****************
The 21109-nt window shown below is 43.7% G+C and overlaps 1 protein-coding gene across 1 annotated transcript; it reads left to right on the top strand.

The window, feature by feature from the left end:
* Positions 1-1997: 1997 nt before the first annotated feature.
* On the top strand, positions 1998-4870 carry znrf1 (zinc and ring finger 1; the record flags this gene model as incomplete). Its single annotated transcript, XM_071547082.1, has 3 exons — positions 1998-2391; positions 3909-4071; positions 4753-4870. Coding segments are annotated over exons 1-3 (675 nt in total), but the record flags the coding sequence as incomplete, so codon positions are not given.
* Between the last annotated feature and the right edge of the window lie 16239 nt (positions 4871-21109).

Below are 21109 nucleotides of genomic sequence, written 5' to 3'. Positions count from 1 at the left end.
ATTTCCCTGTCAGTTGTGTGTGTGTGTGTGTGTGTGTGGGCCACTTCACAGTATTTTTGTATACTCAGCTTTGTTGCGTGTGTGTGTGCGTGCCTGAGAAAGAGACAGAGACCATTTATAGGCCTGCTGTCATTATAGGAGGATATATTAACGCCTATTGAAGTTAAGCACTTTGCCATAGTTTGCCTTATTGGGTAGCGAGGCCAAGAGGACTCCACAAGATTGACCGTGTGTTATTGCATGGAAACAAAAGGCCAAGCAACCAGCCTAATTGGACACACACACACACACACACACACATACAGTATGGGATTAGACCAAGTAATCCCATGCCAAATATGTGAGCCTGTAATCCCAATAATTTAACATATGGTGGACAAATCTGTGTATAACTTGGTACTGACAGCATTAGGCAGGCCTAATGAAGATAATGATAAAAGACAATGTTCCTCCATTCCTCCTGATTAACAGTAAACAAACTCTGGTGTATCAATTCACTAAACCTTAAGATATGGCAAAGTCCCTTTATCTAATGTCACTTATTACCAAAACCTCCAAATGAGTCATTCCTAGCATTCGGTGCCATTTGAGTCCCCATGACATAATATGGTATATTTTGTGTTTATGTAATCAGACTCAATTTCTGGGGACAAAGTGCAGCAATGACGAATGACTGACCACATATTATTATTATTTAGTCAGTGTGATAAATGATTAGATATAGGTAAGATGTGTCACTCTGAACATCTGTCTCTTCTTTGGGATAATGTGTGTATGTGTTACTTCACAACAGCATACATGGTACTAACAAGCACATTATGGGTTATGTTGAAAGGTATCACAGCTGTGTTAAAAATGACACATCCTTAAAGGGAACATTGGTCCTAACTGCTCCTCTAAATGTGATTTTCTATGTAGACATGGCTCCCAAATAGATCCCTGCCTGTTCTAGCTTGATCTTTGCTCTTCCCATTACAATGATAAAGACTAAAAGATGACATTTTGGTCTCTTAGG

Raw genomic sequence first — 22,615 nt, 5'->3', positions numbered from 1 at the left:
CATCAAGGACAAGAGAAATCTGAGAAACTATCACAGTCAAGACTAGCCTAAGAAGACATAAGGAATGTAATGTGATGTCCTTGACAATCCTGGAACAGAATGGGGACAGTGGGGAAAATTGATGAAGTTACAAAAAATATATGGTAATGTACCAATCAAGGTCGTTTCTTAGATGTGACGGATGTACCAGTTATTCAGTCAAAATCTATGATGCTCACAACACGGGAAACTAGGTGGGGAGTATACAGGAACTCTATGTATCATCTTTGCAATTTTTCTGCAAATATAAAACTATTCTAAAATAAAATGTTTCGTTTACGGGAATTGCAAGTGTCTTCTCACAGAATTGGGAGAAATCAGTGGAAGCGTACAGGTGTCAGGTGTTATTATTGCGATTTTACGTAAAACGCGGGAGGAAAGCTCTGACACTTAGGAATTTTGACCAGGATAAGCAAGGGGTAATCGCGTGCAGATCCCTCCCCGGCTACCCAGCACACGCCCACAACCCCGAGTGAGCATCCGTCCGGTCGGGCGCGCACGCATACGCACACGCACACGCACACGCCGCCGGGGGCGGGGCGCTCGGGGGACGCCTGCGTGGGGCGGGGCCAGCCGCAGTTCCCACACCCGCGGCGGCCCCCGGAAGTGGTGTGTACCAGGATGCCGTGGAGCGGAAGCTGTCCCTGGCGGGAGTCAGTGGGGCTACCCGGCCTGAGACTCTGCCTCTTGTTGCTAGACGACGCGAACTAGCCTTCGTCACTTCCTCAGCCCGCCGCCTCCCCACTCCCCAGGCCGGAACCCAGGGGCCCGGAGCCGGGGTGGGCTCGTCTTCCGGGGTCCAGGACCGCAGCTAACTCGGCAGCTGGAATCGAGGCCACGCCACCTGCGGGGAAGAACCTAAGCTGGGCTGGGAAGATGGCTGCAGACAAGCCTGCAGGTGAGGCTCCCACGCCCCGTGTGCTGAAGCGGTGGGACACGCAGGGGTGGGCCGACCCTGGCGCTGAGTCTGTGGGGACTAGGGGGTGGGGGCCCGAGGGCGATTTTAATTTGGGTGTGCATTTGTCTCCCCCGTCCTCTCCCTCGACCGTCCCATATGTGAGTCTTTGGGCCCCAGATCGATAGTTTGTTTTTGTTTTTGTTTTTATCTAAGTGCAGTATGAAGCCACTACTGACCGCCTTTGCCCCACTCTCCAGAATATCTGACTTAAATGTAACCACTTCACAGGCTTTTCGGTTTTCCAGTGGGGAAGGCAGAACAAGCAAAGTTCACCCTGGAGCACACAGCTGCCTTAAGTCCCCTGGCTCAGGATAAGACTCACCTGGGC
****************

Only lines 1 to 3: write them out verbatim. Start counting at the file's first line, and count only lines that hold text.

The 21109-nt window shown below is 43.7% G+C and overlaps 1 protein-coding gene across 1 annotated transcript; it reads left to right on the top strand.

The window, feature by feature from the left end:
* Positions 1-1997: 1997 nt before the first annotated feature.